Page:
three

I started feeling ALL the feels. I began flip-flopping from anxious to excited. know the realities of publishing. But right now, there are so many possibilities. I have room to dream big. So I do.

No one warned me about the anxiety. I began worrying about letting Caitie down. About letting myself down. Because now I wasn’t writing completely for fun anymore. This is real. And I put a lot of pressure on myself to be great.

I’ve been through this agent/submission thing before. And I never got over feeling like I let the other agent down when my book didn’t sell. I don’t want to do that to another agent.

four

Manuscript anxiety. I read it over and over so much more critically now. I worry that it’s not special enough, that it won’t even make it past pitching stage. And then sometimes I get nervous about the possibility of it actually taking off. So, even having the validation from an agent (who reminds me that she loves my book and my writing) doesn’t quell the imposter syndrome feeling.

Career anxiety. Can I be that person on panels, doing book tours, signing books and posing for pictures with readers? And then I imagine myself there. It feels right. So yes, I can be that person, I want to be that person, and I’m so excited to someday be that person.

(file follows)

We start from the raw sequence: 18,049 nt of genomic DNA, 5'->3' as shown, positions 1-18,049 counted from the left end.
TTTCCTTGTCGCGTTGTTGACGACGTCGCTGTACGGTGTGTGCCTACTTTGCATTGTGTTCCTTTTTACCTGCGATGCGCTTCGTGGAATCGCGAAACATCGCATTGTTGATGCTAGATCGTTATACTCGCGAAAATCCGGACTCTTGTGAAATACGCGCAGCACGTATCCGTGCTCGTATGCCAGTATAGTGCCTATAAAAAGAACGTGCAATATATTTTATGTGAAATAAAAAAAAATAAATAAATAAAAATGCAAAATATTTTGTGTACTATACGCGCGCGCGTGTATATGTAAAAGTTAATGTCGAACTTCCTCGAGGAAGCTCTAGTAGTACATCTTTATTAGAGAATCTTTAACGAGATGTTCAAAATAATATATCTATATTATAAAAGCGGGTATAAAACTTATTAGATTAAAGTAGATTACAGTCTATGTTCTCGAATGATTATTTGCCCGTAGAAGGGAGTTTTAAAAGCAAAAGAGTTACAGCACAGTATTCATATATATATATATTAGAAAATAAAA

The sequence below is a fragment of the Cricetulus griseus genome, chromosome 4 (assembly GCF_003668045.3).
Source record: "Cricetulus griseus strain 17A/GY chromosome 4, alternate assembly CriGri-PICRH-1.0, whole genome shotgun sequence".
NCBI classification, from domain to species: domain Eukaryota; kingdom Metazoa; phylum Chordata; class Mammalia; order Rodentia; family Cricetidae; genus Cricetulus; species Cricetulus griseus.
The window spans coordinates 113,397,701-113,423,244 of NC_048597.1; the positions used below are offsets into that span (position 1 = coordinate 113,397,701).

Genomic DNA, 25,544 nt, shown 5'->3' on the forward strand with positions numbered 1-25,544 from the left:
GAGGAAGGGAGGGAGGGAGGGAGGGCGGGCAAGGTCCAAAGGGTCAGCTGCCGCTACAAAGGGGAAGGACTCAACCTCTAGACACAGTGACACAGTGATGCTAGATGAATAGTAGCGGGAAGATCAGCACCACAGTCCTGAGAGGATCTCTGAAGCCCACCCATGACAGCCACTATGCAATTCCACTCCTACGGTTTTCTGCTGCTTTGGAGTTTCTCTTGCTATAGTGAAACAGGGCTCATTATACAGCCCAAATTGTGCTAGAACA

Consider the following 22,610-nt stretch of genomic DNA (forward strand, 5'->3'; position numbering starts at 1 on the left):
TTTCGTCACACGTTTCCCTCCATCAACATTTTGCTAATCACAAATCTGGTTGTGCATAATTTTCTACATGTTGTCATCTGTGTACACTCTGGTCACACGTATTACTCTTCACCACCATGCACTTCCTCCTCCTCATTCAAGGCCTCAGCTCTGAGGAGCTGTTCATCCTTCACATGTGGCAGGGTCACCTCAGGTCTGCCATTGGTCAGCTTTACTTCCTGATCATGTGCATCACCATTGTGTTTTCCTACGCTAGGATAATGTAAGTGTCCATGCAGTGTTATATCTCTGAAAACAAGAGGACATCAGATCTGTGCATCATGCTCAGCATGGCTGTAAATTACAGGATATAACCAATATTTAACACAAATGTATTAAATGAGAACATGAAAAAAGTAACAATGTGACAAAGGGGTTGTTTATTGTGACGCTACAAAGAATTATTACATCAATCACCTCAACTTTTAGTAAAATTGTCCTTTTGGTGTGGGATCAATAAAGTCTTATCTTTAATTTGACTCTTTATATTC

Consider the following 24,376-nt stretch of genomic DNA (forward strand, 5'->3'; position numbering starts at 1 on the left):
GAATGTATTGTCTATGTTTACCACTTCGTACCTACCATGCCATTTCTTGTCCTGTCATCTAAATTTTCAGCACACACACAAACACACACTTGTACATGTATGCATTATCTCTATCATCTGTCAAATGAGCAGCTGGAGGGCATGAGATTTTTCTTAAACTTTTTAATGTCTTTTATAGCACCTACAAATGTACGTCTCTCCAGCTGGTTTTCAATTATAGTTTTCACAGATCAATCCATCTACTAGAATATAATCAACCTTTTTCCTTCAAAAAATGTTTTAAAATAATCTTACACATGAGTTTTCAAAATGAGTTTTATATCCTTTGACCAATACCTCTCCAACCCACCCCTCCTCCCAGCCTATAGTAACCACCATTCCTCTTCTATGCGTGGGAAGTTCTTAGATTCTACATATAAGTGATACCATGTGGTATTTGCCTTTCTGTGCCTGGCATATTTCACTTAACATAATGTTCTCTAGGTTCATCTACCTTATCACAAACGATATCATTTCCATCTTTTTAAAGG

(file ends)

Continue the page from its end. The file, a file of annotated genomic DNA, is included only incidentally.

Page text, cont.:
five

I turned in my revisions to Caitie on July 30, then proceeded to head to Disney World for a week of family, fun, and magic. During all of August, I kept busy with work, planning things, and spending time with friends, while also brainstorming and writing new books. Healthy right?

I also worried and worried and worried, hoping I finally fixed the pacing in the first act. (Pacing is so tricky to nail.) Hoping I did what she asked and then some, and didn’t mess up anything extra. And when I got the note from her on August 30 saying I did a good job, I breathed a big sigh of relief.

After this, she will go through one more time for copy edits. Then we’ll work on the pitch letter and submission lists.

It’s getting closer, which means….

six

More feels. A tremendous, almost overwhelming amount of feels. I really want it to be special enough not only for an editor to fall in love with it, but be willing to fight for its acquisition. I really want it to warrant excellent support and marketing. But mostly importantly? I want the people who may need this book to get it, read it, and love it. I want people to be able to see themselves in my work.